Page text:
As I found this cable:
Blue sky really makes a difference…
It is really frustrating to leave Mannheim behind with 21°C and beautiful sunshine and to arrive in rainy grey muddy cold Brussels. A part from this I had a wonderful weekend visiting Mannheim and Heidelberg, chatting with my sister for hours and hours and hours, seeing a friend I had seen last time nearly two years ago, drinking coffee in the afternoon in the sunshine, looking out of the window when driving along the Rhine, daydreaming and musing about the spring and the new green all along the route, reading in the train, and relaxing.
I’ve been told that Mannheim has the reputation of being one of the particularly ugly cities in Germany but honestly, I don’t think so. They make quite an effort to have lots of nice flowers everywhere and may be it is not overwhelmingly pretty but ugly??? Probably when it’s raining – just like Brussels.
So yeah, nice weekend, nice moments, back to work tomorrow with a few photos online if I find the USB cable for the camera until then…
Brussels – Liège-Guillemins – Aachen – Cologne – Bonn – Frankfurt Flughafen – Mannheim – Heidelberg => cities I gonna see the station from and more (maybe) until Sunday. More then.
* I’m gone now… would be also a good title for the very last post on this blog if this is ever going to happen.
** I don’t know if it is to communicate in a subtle way that the trains are not any faster but the homepage of Deutsche Bahn is f***ing slow.
First, I have to admit that until seeing this article, I was not aware of the existence of the International Francophony day taking place on the 20th of March. During this year’s celebrating event Monsieur “le Président de la République je suis partout” Sarkozy backed up the concept of promoting the French language more
“It seems strange for the least, for example, that the head of a State where French is the official language, should choose to address the whole of the international community in English from the tribune of the United Nations, before coming down and complaining that French is not sufficiently defended,” he explained, pleading for a more “offensive Francophony”.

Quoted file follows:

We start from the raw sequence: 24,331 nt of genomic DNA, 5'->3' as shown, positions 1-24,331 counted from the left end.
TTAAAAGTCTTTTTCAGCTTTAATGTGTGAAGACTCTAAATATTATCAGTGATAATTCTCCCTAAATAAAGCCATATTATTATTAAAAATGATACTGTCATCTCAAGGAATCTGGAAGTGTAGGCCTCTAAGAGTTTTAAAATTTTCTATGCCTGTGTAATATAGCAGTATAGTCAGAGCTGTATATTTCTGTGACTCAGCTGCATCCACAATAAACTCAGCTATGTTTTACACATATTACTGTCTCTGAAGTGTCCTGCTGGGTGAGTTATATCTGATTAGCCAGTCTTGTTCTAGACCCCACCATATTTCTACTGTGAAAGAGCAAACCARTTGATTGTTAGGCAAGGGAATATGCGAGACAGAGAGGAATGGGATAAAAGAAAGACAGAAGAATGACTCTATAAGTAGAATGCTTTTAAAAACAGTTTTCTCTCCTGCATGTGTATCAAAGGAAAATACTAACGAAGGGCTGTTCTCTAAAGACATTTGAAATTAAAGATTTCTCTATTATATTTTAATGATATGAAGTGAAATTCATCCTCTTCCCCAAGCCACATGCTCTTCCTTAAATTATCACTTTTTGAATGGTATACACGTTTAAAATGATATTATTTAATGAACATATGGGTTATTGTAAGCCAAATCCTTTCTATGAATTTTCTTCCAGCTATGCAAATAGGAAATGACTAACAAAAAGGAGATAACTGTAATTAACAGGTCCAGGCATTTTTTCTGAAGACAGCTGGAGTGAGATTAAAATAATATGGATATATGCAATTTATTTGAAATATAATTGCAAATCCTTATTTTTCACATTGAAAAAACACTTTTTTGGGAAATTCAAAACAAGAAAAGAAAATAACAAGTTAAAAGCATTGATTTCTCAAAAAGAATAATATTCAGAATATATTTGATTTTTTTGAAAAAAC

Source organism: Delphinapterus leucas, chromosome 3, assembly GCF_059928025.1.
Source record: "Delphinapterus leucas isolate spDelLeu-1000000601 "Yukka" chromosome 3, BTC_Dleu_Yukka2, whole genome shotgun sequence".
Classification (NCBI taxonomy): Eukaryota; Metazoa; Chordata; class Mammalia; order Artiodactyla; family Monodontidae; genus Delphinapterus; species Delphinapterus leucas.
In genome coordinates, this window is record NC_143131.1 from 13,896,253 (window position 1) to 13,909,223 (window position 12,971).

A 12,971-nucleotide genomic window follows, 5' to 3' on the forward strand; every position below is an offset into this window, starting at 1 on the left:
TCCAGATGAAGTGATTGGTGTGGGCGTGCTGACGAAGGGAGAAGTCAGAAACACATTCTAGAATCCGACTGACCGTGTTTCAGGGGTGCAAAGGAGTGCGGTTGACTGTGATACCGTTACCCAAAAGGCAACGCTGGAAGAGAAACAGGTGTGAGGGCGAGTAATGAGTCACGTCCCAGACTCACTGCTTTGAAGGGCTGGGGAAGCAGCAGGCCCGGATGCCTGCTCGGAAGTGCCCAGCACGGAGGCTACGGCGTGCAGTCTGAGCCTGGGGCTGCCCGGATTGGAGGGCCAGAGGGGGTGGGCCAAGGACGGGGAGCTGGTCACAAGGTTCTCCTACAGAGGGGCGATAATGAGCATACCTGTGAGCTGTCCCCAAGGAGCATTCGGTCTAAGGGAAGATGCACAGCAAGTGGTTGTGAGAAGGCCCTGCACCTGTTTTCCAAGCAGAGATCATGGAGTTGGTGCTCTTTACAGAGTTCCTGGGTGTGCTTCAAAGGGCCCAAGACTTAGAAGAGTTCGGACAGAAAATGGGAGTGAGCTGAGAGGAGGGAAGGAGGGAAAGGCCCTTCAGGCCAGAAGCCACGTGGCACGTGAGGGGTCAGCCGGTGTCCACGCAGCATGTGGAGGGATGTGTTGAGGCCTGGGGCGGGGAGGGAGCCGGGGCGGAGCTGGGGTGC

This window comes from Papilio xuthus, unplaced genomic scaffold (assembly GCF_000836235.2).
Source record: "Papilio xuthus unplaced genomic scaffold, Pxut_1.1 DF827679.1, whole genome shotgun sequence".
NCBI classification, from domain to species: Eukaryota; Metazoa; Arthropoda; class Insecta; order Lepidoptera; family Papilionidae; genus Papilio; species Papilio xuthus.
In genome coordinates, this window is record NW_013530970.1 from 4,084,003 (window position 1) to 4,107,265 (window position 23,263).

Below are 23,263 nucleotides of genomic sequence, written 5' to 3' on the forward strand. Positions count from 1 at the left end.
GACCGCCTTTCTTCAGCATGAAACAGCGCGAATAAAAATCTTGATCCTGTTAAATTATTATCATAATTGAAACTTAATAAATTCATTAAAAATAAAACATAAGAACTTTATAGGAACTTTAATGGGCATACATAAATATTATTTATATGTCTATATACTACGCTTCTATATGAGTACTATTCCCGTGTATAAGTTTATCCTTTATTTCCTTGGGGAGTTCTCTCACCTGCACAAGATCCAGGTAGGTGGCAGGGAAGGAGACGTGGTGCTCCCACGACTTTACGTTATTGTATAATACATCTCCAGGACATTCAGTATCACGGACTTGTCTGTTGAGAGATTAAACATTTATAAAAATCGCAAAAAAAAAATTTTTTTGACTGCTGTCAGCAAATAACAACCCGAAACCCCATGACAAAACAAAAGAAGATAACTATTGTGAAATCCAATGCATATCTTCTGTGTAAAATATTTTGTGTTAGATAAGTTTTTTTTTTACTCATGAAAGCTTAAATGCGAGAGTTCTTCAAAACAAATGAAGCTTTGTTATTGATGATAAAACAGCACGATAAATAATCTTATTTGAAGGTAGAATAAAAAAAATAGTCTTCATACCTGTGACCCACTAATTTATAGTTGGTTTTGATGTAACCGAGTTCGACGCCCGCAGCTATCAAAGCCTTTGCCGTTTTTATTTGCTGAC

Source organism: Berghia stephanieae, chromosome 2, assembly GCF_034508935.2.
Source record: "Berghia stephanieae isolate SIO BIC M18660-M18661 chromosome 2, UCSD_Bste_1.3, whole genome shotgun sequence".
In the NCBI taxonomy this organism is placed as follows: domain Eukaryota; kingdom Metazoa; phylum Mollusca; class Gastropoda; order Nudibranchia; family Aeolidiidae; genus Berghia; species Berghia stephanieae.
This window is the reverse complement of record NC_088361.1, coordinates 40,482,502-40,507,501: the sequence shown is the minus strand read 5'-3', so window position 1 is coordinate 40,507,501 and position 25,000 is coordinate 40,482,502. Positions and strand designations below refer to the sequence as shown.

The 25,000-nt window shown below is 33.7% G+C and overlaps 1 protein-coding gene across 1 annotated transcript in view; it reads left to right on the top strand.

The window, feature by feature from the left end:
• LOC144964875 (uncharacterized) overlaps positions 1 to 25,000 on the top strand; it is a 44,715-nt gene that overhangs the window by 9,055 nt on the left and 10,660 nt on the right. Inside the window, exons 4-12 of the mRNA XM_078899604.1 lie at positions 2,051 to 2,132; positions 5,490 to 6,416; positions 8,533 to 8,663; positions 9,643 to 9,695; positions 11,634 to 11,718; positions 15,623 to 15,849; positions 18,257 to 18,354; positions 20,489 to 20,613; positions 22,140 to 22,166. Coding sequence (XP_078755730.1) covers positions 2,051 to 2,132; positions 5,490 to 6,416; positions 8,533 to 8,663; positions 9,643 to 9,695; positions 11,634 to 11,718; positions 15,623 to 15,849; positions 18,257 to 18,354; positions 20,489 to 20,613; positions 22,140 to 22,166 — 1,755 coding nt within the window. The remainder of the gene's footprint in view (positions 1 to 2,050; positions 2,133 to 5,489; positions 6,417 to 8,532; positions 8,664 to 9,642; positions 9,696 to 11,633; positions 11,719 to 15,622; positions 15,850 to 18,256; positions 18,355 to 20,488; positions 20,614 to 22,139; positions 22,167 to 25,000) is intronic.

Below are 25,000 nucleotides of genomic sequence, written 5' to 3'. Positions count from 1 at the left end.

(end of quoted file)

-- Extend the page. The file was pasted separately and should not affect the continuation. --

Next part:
Well, for once I agree only that this would not be strange but painful to listen to especially if a particular head of State where French is the official language who failed college due to his bad marks in English would address whatever meeting in English. Probably most world leaders and head of states would agree that it is much nicer to listen the well articulated interpreter’s voice in English confirming that whoever cannot pronounce a “h” properly better speaks it’s home dialect instead of abusing the wonderful English language.
J’adore le français mais des fois…
are the sizes for the Firefox dictionaries so different? I mean the dictionaries you can download as add-ons and which allow to proof read a text while typing it (like this post).
The German (de-de) dictionary has a size of 2534 kb while the Swiss German (de-ch) dictionary has just 347 kb. As there is not too much space left on my hard drive – it’s the later I installed. From what I can tell it works fine so far. So what’s the difference?
I also don’t understand why English and French are both below 300 kb while Dutch, not exactly the most complicated language in the world, has nearly 1000 kb.
I am fully aware that this is not the most important question people are trying to find answers for but moi, ça m’intrigue.
As some of you may have noticed already, Belgium has from today on a new government. Finally. Yves Leterme is taking over as Prime minister from Guy Verhofstadt after presenting a governing programme promising a bit of everything to everyone, more money to the poor, less taxes to the rich, a reform here another one there, etc.
So, after nine months, a sweet baby new government has seen the light. But, like my old boss used to say “Don’t take every ugly baby”. And indeed, this one is ugly as the governmental programme avoids completely the critical issue of the last months: more autonomy for the regions. This, as you may remember, is asked for by the Flemish and feared by the Wallonians. Only that problems do not just disappear when they are not taken care of.
And, indeed, most Belgian citizen think that this government won’t see it’s third birthday; the reason for this being the regional elections in 2009 where the disappointed voters will probably turn to more radical parties. Seriously, I doubt that Leterme will be able to address the social, political and linguistic issues dividing Belgium in a way that reconciles the country. But probably, this is nothing he or anyone could do unless there is a NATIONAL movement.
Meanwhile, the administration keeps on working, people do their jobs, schools are open, trains are running, the markets are busy and somehow the new government won’t any more difference then the old one…